Federal savings-and-loan regulators likely hurt taxpayers by reducing competition among private investors during the 1988 bailout of failed institutions, a study says.

The study sharply criticized the now-defunct Federal Home Loan Bank Board and the Federal Savings and Loan Insurance Corp. for their handling of S&L rescues that year."It appears on the basis of all the available facts that FSLIC and the bank board were less than successful in fulfilling their self-imposed competitive mandate," said the study by the Washington law firm of Steptoe and Johnson.

Better handling of bids likely would have meant more competition and a savings for taxpayers, it said.

The unreleased four-volume report, ordered by the S&L bailout law enacted in August 1989, has been delivered to the oversight board of the Resolution Trust Corp., headed by Treasury Secretary Nicholas F. Brady, and to the House and Senate banking committees. The Associated Press reviewed a copy.

The trust corporation replaced the FSLIC as the agency responsible for managing and disposing of failed S&Ls. The bank board was dismantled, with many of its responsibilities passed to the Office of Thrift Supervision, a new agency in the Treasury Department.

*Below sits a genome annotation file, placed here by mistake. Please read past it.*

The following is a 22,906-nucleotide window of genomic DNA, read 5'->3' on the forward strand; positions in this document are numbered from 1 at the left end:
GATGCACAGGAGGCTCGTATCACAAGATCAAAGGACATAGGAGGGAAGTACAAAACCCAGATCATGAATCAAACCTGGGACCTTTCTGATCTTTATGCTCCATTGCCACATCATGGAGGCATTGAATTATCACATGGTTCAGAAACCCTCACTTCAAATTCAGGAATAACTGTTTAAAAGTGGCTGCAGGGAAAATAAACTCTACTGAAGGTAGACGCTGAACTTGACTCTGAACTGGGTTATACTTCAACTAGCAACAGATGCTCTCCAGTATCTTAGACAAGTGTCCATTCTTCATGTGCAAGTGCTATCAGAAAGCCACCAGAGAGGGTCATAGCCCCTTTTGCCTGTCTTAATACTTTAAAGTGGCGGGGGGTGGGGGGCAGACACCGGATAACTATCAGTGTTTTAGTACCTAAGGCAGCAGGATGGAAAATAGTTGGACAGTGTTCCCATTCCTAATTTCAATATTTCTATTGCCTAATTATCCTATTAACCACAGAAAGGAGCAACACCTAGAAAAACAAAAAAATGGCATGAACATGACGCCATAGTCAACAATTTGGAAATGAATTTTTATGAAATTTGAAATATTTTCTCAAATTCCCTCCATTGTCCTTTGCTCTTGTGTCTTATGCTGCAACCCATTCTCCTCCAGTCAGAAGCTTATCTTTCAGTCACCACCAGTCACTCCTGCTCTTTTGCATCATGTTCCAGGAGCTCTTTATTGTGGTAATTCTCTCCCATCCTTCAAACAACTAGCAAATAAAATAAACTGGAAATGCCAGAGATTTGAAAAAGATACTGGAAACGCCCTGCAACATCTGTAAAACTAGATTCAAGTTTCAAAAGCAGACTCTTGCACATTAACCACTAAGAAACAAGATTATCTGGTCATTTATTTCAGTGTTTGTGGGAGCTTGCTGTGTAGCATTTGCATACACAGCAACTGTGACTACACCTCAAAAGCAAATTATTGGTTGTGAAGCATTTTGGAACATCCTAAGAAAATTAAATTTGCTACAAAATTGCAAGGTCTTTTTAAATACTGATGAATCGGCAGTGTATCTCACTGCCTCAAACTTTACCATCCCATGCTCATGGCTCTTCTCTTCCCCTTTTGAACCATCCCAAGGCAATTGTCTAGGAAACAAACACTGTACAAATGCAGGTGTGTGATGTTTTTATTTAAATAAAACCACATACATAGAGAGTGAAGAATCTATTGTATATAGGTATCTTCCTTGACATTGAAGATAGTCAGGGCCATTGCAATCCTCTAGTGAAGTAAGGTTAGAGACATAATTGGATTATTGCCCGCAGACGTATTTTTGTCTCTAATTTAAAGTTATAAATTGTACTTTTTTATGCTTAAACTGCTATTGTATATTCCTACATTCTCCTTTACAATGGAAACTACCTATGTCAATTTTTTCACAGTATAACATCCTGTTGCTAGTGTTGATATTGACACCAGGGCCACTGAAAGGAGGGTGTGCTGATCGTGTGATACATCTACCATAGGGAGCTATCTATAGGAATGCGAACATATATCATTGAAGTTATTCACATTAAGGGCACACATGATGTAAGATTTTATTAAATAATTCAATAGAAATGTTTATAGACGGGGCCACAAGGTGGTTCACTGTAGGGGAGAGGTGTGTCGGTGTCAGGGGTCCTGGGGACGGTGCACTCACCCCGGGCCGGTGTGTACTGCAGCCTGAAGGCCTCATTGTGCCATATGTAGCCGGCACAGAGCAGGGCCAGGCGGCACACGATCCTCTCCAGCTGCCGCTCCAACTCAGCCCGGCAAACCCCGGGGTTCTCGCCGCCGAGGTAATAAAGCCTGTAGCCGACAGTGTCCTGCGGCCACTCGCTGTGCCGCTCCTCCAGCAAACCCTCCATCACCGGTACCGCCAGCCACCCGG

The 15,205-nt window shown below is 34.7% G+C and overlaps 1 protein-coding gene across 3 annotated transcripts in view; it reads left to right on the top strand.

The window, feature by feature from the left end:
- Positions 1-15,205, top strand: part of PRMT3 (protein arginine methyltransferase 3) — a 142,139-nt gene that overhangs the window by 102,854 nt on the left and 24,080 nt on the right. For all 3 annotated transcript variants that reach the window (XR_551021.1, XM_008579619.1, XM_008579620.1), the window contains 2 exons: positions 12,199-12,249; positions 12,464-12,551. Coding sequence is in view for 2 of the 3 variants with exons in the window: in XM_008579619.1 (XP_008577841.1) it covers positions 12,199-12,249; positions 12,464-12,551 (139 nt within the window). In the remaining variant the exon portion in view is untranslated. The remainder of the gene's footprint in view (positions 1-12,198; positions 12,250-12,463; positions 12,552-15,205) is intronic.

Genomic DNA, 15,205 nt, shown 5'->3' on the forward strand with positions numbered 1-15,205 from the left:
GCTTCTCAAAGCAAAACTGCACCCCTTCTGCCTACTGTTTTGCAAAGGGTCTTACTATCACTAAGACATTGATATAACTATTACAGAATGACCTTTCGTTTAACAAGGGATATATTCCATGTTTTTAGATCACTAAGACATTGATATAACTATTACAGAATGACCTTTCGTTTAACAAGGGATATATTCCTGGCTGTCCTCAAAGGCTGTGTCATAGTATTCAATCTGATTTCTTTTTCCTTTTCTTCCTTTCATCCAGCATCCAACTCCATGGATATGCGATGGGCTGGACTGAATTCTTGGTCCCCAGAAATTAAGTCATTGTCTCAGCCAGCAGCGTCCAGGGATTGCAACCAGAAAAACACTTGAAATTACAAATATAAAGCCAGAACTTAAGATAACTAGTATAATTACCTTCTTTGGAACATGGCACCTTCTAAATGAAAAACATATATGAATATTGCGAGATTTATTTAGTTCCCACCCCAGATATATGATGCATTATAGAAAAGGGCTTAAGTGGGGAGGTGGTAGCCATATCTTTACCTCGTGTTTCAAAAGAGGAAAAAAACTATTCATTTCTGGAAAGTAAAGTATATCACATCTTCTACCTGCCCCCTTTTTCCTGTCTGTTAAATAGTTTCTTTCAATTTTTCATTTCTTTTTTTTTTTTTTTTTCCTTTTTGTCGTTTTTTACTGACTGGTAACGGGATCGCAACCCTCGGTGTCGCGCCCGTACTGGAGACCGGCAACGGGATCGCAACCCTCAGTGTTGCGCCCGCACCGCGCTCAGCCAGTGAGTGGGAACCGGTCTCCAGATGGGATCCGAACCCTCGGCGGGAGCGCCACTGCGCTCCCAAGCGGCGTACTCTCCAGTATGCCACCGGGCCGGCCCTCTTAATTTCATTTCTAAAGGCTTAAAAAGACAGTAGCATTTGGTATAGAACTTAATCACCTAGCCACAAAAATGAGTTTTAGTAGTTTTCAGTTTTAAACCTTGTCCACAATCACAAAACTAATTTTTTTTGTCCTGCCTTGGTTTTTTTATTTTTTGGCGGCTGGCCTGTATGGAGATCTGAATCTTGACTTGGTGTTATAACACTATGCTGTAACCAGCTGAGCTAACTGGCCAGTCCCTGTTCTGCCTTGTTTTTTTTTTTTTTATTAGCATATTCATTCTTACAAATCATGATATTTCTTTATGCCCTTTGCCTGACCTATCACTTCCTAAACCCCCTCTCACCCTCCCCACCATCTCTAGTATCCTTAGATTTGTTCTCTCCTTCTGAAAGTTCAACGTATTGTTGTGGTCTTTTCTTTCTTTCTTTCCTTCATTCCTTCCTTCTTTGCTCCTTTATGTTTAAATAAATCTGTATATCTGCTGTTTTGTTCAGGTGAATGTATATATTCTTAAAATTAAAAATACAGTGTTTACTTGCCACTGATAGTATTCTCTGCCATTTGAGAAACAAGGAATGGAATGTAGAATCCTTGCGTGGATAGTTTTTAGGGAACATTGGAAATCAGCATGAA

The 1988 deals, many thrown together in the last few days of the year to take advantage of an expiring tax loophole, have been sharply criticized by congressional Democrats. They will cost taxpayers an estimated $69 billion over the next decade.

The report focused in particular on deals conducted under the bank board's Southwest Plan, in which 87 failed S&Ls in Texas were combined into 15 larger institutions and transferred to new owners with government assistance.

The report said that solicitations sent in February 1988 to potential buyers of failed S&Ls lacked key information, such as the number and identity of the thrifts to be sold in each package or their size or financial condition.